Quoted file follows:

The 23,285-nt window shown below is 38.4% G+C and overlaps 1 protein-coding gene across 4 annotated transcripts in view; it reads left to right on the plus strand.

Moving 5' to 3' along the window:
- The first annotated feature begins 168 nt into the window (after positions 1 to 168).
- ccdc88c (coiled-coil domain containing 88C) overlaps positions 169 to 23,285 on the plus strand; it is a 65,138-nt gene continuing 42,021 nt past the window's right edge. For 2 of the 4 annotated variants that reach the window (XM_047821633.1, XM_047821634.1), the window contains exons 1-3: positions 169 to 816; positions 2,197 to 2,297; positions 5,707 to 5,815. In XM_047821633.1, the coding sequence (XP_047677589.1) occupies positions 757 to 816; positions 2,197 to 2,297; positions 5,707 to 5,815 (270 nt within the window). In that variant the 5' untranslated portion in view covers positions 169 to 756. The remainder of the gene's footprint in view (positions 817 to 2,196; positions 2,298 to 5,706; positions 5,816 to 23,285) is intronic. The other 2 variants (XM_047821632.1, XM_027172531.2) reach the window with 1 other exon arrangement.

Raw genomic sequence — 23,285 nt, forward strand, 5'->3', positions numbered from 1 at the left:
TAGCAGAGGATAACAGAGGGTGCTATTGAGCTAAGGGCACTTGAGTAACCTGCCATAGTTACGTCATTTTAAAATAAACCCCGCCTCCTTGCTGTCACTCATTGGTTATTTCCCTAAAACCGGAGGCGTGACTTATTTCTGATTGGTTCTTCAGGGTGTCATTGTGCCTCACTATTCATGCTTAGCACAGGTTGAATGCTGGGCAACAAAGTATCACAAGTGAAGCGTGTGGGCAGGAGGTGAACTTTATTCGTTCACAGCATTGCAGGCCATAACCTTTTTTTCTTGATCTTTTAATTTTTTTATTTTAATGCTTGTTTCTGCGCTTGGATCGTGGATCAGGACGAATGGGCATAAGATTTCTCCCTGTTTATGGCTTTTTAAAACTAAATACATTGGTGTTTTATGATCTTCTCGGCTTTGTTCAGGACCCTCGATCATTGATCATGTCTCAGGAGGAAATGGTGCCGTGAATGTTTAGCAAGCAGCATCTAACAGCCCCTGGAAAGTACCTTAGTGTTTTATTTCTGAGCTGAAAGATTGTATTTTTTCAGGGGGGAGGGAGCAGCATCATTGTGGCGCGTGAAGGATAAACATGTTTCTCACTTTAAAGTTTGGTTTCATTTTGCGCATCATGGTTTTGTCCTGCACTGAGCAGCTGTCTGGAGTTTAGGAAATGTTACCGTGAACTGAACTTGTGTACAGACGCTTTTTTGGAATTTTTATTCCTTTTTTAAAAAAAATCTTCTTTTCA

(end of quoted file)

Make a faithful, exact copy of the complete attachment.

The 23,285-nt window shown below is 38.4% G+C and overlaps 1 protein-coding gene across 4 annotated transcripts in view; it reads left to right on the plus strand.

Moving 5' to 3' along the window:
- The first annotated feature begins 168 nt into the window (after positions 1 to 168).
- ccdc88c (coiled-coil domain containing 88C) overlaps positions 169 to 23,285 on the plus strand; it is a 65,138-nt gene continuing 42,021 nt past the window's right edge. For 2 of the 4 annotated variants that reach the window (XM_047821633.1, XM_047821634.1), the window contains exons 1-3: positions 169 to 816; positions 2,197 to 2,297; positions 5,707 to 5,815. In XM_047821633.1, the coding sequence (XP_047677589.1) occupies positions 757 to 816; positions 2,197 to 2,297; positions 5,707 to 5,815 (270 nt within the window). In that variant the 5' untranslated portion in view covers positions 169 to 756. The remainder of the gene's footprint in view (positions 817 to 2,196; positions 2,298 to 5,706; positions 5,816 to 23,285) is intronic. The other 2 variants (XM_047821632.1, XM_027172531.2) reach the window with 1 other exon arrangement.

Raw genomic sequence — 23,285 nt, forward strand, 5'->3', positions numbered from 1 at the left:
TAGCAGAGGATAACAGAGGGTGCTATTGAGCTAAGGGCACTTGAGTAACCTGCCATAGTTACGTCATTTTAAAATAAACCCCGCCTCCTTGCTGTCACTCATTGGTTATTTCCCTAAAACCGGAGGCGTGACTTATTTCTGATTGGTTCTTCAGGGTGTCATTGTGCCTCACTATTCATGCTTAGCACAGGTTGAATGCTGGGCAACAAAGTATCACAAGTGAAGCGTGTGGGCAGGAGGTGAACTTTATTCGTTCACAGCATTGCAGGCCATAACCTTTTTTTCTTGATCTTTTAATTTTTTTATTTTAATGCTTGTTTCTGCGCTTGGATCGTGGATCAGGACGAATGGGCATAAGATTTCTCCCTGTTTATGGCTTTTTAAAACTAAATACATTGGTGTTTTATGATCTTCTCGGCTTTGTTCAGGACCCTCGATCATTGATCATGTCTCAGGAGGAAATGGTGCCGTGAATGTTTAGCAAGCAGCATCTAACAGCCCCTGGAAAGTACCTTAGTGTTTTATTTCTGAGCTGAAAGATTGTATTTTTTCAGGGGGGAGGGAGCAGCATCATTGTGGCGCGTGAAGGATAAACATGTTTCTCACTTTAAAGTTTGGTTTCATTTTGCGCATCATGGTTTTGTCCTGCACTGAGCAGCTGTCTGGAGTTTAGGAAATGTTACCGTGAACTGAACTTGTGTACAGACGCTTTTTTGGAATTTTTATTCCTTTTTTAAAAAAAATCTTCTTTTCA